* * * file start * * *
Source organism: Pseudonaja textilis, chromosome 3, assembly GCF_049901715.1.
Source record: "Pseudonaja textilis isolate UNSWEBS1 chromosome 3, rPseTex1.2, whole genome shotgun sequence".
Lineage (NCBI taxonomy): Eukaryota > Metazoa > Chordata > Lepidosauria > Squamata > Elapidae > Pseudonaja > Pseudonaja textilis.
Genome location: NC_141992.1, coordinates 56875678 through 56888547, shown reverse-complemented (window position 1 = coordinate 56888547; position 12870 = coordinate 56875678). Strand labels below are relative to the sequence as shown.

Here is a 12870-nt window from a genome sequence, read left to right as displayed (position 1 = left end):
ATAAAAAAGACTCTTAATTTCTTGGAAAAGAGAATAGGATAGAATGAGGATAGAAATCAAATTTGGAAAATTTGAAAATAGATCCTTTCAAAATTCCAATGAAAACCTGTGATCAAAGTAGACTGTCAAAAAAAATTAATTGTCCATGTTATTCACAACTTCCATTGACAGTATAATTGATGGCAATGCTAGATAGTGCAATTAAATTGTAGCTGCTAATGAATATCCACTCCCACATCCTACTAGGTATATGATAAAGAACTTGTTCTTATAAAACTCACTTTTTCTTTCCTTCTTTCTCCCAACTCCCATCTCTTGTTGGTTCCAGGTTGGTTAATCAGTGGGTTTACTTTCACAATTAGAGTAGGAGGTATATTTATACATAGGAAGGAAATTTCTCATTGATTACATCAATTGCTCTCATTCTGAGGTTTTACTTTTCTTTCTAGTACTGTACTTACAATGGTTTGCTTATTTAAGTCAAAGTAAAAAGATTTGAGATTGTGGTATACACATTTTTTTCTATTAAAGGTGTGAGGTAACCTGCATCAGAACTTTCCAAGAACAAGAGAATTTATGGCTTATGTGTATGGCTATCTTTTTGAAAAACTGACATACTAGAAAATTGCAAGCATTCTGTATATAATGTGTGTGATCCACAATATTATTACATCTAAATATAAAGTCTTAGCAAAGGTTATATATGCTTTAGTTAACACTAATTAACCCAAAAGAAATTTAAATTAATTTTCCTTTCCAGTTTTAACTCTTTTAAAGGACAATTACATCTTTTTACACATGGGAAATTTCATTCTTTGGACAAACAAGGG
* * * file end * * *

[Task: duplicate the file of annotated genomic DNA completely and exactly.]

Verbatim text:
Source organism: Pseudonaja textilis, chromosome 3, assembly GCF_049901715.1.
Source record: "Pseudonaja textilis isolate UNSWEBS1 chromosome 3, rPseTex1.2, whole genome shotgun sequence".
Lineage (NCBI taxonomy): Eukaryota > Metazoa > Chordata > Lepidosauria > Squamata > Elapidae > Pseudonaja > Pseudonaja textilis.
Genome location: NC_141992.1, coordinates 56875678 through 56888547, shown reverse-complemented (window position 1 = coordinate 56888547; position 12870 = coordinate 56875678). Strand labels below are relative to the sequence as shown.

Here is a 12870-nt window from a genome sequence, read left to right as displayed (position 1 = left end):
ATAAAAAAGACTCTTAATTTCTTGGAAAAGAGAATAGGATAGAATGAGGATAGAAATCAAATTTGGAAAATTTGAAAATAGATCCTTTCAAAATTCCAATGAAAACCTGTGATCAAAGTAGACTGTCAAAAAAAATTAATTGTCCATGTTATTCACAACTTCCATTGACAGTATAATTGATGGCAATGCTAGATAGTGCAATTAAATTGTAGCTGCTAATGAATATCCACTCCCACATCCTACTAGGTATATGATAAAGAACTTGTTCTTATAAAACTCACTTTTTCTTTCCTTCTTTCTCCCAACTCCCATCTCTTGTTGGTTCCAGGTTGGTTAATCAGTGGGTTTACTTTCACAATTAGAGTAGGAGGTATATTTATACATAGGAAGGAAATTTCTCATTGATTACATCAATTGCTCTCATTCTGAGGTTTTACTTTTCTTTCTAGTACTGTACTTACAATGGTTTGCTTATTTAAGTCAAAGTAAAAAGATTTGAGATTGTGGTATACACATTTTTTTCTATTAAAGGTGTGAGGTAACCTGCATCAGAACTTTCCAAGAACAAGAGAATTTATGGCTTATGTGTATGGCTATCTTTTTGAAAAACTGACATACTAGAAAATTGCAAGCATTCTGTATATAATGTGTGTGATCCACAATATTATTACATCTAAATATAAAGTCTTAGCAAAGGTTATATATGCTTTAGTTAACACTAATTAACCCAAAAGAAATTTAAATTAATTTTCCTTTCCAGTTTTAACTCTTTTAAAGGACAATTACATCTTTTTACACATGGGAAATTTCATTCTTTGGACAAACAAGGG